Wednesday, February 4, 2009


It’s been called “draconian” by compensation “experts,” the same ones that are employed by the financial services industry – a proposed cap of $500,000 for the “top executives” of companies receiving the TARP funds. Pass the collection hat for the CEOs of Bank of America, Citigroup, and General Motors who pocketed more than $37 million in total compensation in 2007, probably the peak year of the chimerical financial derivative.

But what about the rouges gallery of financial wizards who misrepresented risks to investors and yet cumulatively pulled down hundreds of $millions from an unsuspecting public and fled the scene, such as John Thain, Stan O’Neal, Robert Rubin, Chuck Prince, Dick Fuld, et al.?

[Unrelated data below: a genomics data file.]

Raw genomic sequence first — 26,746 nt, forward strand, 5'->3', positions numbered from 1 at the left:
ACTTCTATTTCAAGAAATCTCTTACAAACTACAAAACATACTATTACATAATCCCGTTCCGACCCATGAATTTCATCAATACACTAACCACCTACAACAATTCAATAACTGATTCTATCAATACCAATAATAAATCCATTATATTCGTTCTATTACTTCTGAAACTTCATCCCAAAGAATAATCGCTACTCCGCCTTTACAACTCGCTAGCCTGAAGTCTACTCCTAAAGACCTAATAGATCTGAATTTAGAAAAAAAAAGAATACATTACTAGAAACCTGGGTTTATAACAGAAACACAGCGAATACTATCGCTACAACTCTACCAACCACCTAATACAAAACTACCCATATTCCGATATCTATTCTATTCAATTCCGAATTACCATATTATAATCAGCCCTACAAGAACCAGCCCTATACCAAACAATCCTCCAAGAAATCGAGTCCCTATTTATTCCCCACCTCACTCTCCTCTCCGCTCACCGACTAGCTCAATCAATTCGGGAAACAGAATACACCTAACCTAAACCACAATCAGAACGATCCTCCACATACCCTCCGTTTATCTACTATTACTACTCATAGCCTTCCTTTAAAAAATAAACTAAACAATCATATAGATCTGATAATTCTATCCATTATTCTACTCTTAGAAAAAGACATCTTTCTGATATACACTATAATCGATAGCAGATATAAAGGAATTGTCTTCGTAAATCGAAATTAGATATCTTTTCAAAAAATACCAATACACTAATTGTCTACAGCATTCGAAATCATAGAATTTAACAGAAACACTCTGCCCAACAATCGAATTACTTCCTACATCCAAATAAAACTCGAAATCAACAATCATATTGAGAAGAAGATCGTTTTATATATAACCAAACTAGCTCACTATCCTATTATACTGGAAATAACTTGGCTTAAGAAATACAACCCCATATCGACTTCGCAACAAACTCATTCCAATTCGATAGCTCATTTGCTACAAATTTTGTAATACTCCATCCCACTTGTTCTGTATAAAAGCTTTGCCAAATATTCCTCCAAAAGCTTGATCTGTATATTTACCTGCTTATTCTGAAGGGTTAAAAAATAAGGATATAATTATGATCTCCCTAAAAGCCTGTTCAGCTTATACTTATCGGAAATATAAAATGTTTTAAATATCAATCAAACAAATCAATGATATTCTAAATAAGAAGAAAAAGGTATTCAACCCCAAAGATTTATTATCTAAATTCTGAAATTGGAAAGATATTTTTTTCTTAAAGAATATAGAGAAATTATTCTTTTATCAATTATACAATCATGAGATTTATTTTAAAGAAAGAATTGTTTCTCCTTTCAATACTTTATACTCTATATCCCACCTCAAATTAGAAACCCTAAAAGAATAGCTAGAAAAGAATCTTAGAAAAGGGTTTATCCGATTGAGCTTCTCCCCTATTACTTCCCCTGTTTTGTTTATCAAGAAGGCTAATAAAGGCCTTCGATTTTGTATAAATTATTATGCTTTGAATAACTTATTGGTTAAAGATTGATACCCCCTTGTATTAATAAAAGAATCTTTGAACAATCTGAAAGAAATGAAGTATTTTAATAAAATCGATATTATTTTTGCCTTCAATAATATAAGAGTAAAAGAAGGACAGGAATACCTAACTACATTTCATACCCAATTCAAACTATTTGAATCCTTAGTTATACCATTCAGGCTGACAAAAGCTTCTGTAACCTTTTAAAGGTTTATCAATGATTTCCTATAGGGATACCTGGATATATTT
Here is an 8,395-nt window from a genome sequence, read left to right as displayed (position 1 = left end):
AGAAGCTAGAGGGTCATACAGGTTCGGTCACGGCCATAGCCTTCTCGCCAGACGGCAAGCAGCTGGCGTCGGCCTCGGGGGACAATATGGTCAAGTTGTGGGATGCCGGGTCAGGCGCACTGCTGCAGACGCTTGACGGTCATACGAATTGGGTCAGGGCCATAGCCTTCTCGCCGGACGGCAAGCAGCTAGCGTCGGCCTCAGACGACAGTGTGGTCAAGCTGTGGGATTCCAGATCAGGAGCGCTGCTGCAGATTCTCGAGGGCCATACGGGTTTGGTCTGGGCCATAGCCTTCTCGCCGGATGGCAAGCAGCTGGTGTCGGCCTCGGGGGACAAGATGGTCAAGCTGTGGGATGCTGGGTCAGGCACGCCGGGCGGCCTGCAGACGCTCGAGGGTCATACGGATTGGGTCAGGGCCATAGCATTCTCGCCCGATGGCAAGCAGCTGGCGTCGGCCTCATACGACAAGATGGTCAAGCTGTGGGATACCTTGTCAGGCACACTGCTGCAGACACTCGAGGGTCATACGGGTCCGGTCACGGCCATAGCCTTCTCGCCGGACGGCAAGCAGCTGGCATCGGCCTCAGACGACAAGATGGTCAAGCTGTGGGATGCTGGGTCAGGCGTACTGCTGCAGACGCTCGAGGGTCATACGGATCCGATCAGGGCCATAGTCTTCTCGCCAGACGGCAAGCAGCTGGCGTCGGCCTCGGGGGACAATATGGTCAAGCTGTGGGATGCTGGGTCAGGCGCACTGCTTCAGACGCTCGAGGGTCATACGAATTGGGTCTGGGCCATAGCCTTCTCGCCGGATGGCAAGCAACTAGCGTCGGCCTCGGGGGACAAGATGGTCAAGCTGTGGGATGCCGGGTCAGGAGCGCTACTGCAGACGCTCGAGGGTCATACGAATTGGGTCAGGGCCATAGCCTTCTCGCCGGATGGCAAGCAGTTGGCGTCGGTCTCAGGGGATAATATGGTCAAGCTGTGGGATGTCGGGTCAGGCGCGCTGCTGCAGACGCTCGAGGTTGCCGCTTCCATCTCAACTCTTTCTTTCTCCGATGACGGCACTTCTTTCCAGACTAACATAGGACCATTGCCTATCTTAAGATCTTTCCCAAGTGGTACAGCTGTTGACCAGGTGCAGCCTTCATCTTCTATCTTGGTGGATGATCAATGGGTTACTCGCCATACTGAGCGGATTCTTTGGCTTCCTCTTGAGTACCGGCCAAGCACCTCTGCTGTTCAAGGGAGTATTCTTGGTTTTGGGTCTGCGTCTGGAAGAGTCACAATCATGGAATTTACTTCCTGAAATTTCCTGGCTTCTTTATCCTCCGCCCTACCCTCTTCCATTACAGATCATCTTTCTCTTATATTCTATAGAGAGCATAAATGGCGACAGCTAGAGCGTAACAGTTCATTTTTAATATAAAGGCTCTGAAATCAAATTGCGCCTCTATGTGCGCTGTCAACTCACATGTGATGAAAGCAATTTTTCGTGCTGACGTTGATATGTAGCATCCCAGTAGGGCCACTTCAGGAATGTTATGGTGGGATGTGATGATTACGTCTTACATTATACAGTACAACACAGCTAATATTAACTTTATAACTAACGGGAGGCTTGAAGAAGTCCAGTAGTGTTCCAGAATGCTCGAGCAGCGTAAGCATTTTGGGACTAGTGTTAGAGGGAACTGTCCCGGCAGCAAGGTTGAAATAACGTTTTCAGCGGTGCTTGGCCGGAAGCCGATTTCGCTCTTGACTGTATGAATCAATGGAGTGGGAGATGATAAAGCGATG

To the rescue, a grass roots “claw-back” movement is underway, orchestrated by Nouriel Roubini, the NYU economist who warned about the current crisis years ago and Nassim Taleb, author of “The Black Swan: The Impact of the Highly Improbable.”

Unless Rubin and others like him are made to mandatorily return their bonuses or are given some other punishment, the system that regrettably emerges is one "in which it’s the worst of capitalism and socialism, a situation in which profits were privatized and losses were socialized. We taxpayers have the worst."